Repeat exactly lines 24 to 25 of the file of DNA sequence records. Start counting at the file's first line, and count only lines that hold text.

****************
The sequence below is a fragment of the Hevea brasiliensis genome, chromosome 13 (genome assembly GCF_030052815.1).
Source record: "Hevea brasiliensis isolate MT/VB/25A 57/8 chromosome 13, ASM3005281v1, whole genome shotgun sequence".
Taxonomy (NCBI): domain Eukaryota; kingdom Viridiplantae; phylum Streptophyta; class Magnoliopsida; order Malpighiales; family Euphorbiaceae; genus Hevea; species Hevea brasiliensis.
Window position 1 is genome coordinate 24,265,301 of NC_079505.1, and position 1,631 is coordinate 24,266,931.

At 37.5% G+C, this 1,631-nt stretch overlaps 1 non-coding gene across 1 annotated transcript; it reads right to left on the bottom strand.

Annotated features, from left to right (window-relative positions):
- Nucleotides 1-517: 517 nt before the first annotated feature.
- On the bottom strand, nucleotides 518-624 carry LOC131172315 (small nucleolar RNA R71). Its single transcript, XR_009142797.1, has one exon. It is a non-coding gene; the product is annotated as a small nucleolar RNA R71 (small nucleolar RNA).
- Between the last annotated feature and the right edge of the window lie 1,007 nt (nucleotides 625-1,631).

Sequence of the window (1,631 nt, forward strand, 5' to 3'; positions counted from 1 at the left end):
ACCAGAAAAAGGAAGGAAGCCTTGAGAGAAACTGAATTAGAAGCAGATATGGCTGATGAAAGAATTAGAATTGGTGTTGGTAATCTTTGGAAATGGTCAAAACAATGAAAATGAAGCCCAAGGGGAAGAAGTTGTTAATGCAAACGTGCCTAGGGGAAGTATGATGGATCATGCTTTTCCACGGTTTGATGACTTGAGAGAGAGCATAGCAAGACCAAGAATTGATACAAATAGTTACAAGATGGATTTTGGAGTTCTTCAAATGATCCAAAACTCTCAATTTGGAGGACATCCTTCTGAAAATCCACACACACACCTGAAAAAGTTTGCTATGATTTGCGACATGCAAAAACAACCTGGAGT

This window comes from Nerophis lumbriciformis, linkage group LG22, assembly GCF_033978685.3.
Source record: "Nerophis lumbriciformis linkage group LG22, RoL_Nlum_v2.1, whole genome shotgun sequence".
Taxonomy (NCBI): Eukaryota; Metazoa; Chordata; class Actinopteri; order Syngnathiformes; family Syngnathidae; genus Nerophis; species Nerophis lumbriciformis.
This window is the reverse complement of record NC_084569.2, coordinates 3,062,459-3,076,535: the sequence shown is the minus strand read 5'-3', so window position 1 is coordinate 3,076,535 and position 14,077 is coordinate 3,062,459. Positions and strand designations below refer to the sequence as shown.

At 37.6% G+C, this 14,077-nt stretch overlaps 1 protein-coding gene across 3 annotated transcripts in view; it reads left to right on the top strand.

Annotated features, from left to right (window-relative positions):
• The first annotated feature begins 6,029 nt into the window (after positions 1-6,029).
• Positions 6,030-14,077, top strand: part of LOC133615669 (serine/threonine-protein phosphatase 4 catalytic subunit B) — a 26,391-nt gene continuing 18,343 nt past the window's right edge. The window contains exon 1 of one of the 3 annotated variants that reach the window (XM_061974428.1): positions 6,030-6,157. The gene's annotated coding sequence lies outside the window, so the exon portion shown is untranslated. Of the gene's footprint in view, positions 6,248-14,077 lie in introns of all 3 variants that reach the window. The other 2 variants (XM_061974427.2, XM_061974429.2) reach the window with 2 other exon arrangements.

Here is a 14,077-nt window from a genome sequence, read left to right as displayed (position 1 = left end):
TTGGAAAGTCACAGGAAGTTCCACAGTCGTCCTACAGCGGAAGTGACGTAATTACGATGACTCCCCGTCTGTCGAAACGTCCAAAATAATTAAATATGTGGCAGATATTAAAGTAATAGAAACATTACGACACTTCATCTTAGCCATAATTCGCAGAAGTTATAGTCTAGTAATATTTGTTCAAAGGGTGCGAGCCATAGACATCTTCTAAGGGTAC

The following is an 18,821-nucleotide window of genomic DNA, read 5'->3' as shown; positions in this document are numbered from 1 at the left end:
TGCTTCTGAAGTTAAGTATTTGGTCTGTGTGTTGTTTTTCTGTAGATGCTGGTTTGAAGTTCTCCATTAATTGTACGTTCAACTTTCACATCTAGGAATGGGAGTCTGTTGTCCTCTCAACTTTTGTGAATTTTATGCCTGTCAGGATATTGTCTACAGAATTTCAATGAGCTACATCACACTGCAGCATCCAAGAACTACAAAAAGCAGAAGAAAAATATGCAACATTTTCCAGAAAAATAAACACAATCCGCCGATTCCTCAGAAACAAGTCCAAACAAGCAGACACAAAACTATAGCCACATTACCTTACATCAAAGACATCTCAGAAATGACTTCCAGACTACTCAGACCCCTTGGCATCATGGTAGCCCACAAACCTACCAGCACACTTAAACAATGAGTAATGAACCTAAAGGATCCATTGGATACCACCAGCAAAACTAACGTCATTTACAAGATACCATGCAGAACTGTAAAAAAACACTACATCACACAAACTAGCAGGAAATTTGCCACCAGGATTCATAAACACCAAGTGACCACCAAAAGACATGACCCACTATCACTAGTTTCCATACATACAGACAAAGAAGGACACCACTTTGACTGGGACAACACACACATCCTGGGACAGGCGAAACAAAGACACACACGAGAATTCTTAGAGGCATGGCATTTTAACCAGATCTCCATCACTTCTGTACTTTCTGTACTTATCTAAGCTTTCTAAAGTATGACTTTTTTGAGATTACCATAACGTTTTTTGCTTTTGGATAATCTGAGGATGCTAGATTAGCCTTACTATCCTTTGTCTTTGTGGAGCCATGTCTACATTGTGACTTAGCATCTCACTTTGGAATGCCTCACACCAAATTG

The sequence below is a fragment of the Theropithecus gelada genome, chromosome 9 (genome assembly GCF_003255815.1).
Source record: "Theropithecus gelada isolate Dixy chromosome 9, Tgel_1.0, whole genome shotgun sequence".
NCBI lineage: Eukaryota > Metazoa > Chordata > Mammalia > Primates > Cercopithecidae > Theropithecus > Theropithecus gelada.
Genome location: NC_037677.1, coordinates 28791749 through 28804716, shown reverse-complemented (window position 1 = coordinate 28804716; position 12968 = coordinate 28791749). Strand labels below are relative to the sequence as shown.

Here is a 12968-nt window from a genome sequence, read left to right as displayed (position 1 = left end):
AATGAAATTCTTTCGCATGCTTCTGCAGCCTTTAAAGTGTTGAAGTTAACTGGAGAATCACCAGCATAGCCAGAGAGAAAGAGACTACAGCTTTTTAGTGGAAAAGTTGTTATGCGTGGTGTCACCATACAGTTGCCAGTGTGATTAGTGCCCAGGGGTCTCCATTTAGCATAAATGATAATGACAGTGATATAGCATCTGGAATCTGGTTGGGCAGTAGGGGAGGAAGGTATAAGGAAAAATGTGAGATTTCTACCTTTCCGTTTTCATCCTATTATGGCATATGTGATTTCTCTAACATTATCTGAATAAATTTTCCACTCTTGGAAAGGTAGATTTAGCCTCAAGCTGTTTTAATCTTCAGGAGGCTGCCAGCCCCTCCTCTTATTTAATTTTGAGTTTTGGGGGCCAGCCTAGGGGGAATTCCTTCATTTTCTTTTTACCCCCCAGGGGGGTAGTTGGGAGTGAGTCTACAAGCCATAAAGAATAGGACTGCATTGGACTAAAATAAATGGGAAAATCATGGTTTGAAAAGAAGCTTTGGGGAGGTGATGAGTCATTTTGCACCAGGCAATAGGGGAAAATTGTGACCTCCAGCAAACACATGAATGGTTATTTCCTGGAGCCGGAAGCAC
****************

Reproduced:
The sequence below is a fragment of the Theropithecus gelada genome, chromosome 9 (genome assembly GCF_003255815.1).
Source record: "Theropithecus gelada isolate Dixy chromosome 9, Tgel_1.0, whole genome shotgun sequence".